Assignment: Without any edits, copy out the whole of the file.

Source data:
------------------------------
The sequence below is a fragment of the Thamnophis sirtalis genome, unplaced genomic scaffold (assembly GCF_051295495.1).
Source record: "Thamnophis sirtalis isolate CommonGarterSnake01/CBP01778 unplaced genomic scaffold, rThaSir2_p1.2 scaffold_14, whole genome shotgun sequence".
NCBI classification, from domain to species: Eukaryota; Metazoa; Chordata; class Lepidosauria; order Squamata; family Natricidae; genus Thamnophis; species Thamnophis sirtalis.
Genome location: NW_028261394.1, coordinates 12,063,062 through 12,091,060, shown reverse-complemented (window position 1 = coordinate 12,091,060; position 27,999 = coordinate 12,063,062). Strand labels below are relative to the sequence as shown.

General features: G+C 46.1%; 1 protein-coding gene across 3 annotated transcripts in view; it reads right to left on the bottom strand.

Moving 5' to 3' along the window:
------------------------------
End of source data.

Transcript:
The sequence below is a fragment of the Thamnophis sirtalis genome, unplaced genomic scaffold (assembly GCF_051295495.1).
Source record: "Thamnophis sirtalis isolate CommonGarterSnake01/CBP01778 unplaced genomic scaffold, rThaSir2_p1.2 scaffold_14, whole genome shotgun sequence".
NCBI classification, from domain to species: Eukaryota; Metazoa; Chordata; class Lepidosauria; order Squamata; family Natricidae; genus Thamnophis; species Thamnophis sirtalis.
Genome location: NW_028261394.1, coordinates 12,063,062 through 12,091,060, shown reverse-complemented (window position 1 = coordinate 12,091,060; position 27,999 = coordinate 12,063,062). Strand labels below are relative to the sequence as shown.

General features: G+C 46.1%; 1 protein-coding gene across 3 annotated transcripts in view; it reads right to left on the bottom strand.

Moving 5' to 3' along the window: